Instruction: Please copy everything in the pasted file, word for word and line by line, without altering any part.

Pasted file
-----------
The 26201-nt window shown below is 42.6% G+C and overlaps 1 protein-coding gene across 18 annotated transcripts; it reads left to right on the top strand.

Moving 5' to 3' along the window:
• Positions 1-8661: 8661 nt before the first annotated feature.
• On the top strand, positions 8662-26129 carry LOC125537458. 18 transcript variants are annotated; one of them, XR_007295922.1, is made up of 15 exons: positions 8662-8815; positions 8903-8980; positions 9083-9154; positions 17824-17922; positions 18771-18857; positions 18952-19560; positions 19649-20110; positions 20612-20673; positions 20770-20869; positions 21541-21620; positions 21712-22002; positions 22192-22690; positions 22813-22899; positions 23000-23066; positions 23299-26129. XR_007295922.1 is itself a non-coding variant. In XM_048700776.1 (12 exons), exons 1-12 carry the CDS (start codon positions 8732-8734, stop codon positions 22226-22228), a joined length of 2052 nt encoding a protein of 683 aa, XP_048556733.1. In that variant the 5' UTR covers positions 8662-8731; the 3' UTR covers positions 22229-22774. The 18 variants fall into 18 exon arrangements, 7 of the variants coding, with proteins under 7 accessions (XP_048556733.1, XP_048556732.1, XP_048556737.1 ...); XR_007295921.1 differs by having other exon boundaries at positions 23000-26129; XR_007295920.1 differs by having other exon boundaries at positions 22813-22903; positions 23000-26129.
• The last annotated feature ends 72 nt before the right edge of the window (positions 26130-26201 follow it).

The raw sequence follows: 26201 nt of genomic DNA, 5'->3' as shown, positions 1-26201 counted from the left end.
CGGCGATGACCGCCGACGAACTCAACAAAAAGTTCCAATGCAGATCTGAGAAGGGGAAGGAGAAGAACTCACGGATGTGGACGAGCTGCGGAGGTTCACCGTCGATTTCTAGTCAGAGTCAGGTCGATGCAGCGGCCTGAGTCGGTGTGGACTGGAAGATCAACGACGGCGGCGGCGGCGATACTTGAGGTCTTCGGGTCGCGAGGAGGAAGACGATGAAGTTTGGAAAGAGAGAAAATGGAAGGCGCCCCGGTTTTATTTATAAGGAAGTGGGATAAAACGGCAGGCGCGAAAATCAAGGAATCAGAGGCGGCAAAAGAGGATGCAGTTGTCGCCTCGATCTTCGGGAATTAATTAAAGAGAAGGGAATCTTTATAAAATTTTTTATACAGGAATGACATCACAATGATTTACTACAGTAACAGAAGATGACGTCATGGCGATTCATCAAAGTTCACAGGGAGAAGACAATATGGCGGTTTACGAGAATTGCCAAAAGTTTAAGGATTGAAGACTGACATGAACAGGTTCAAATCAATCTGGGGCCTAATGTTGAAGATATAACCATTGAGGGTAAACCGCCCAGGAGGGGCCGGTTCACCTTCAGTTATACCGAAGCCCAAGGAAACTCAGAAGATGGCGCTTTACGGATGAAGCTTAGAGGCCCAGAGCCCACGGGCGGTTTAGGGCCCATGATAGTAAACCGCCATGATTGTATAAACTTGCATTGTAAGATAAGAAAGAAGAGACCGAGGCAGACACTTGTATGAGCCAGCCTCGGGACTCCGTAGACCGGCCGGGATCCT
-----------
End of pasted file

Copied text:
The 26201-nt window shown below is 42.6% G+C and overlaps 1 protein-coding gene across 18 annotated transcripts; it reads left to right on the top strand.

Moving 5' to 3' along the window:
• Positions 1-8661: 8661 nt before the first annotated feature.
• On the top strand, positions 8662-26129 carry LOC125537458. 18 transcript variants are annotated; one of them, XR_007295922.1, is made up of 15 exons: positions 8662-8815; positions 8903-8980; positions 9083-9154; positions 17824-17922; positions 18771-18857; positions 18952-19560; positions 19649-20110; positions 20612-20673; positions 20770-20869; positions 21541-21620; positions 21712-22002; positions 22192-22690; positions 22813-22899; positions 23000-23066; positions 23299-26129. XR_007295922.1 is itself a non-coding variant. In XM_048700776.1 (12 exons), exons 1-12 carry the CDS (start codon positions 8732-8734, stop codon positions 22226-22228), a joined length of 2052 nt encoding a protein of 683 aa, XP_048556733.1. In that variant the 5' UTR covers positions 8662-8731; the 3' UTR covers positions 22229-22774. The 18 variants fall into 18 exon arrangements, 7 of the variants coding, with proteins under 7 accessions (XP_048556733.1, XP_048556732.1, XP_048556737.1 ...); XR_007295921.1 differs by having other exon boundaries at positions 23000-26129; XR_007295920.1 differs by having other exon boundaries at positions 22813-22903; positions 23000-26129.
• The last annotated feature ends 72 nt before the right edge of the window (positions 26130-26201 follow it).

The raw sequence follows: 26201 nt of genomic DNA, 5'->3' as shown, positions 1-26201 counted from the left end.
CGGCGATGACCGCCGACGAACTCAACAAAAAGTTCCAATGCAGATCTGAGAAGGGGAAGGAGAAGAACTCACGGATGTGGACGAGCTGCGGAGGTTCACCGTCGATTTCTAGTCAGAGTCAGGTCGATGCAGCGGCCTGAGTCGGTGTGGACTGGAAGATCAACGACGGCGGCGGCGGCGATACTTGAGGTCTTCGGGTCGCGAGGAGGAAGACGATGAAGTTTGGAAAGAGAGAAAATGGAAGGCGCCCCGGTTTTATTTATAAGGAAGTGGGATAAAACGGCAGGCGCGAAAATCAAGGAATCAGAGGCGGCAAAAGAGGATGCAGTTGTCGCCTCGATCTTCGGGAATTAATTAAAGAGAAGGGAATCTTTATAAAATTTTTTATACAGGAATGACATCACAATGATTTACTACAGTAACAGAAGATGACGTCATGGCGATTCATCAAAGTTCACAGGGAGAAGACAATATGGCGGTTTACGAGAATTGCCAAAAGTTTAAGGATTGAAGACTGACATGAACAGGTTCAAATCAATCTGGGGCCTAATGTTGAAGATATAACCATTGAGGGTAAACCGCCCAGGAGGGGCCGGTTCACCTTCAGTTATACCGAAGCCCAAGGAAACTCAGAAGATGGCGCTTTACGGATGAAGCTTAGAGGCCCAGAGCCCACGGGCGGTTTAGGGCCCATGATAGTAAACCGCCATGATTGTATAAACTTGCATTGTAAGATAAGAAAGAAGAGACCGAGGCAGACACTTGTATGAGCCAGCCTCGGGACTCCGTAGACCGGCCGGGATCCT